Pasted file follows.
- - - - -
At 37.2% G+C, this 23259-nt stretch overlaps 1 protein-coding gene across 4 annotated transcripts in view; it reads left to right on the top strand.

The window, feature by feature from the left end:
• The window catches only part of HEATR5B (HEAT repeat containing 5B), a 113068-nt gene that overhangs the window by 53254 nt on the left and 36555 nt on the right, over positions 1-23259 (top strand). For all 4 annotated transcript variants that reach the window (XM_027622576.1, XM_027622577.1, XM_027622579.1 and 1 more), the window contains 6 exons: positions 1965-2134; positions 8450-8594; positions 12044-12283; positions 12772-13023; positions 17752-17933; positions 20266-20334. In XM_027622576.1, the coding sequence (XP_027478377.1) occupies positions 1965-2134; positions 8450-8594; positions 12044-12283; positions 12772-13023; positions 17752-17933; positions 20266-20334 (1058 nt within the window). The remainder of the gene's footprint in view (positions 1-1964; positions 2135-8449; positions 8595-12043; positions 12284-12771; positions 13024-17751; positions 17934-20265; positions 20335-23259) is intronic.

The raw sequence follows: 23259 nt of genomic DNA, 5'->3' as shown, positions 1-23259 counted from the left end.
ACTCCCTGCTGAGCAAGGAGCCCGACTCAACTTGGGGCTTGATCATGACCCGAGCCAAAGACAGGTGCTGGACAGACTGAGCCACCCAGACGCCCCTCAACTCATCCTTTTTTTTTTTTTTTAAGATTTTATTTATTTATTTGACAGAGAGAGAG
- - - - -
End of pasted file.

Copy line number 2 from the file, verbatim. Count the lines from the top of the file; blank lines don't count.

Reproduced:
The window, feature by feature from the left end: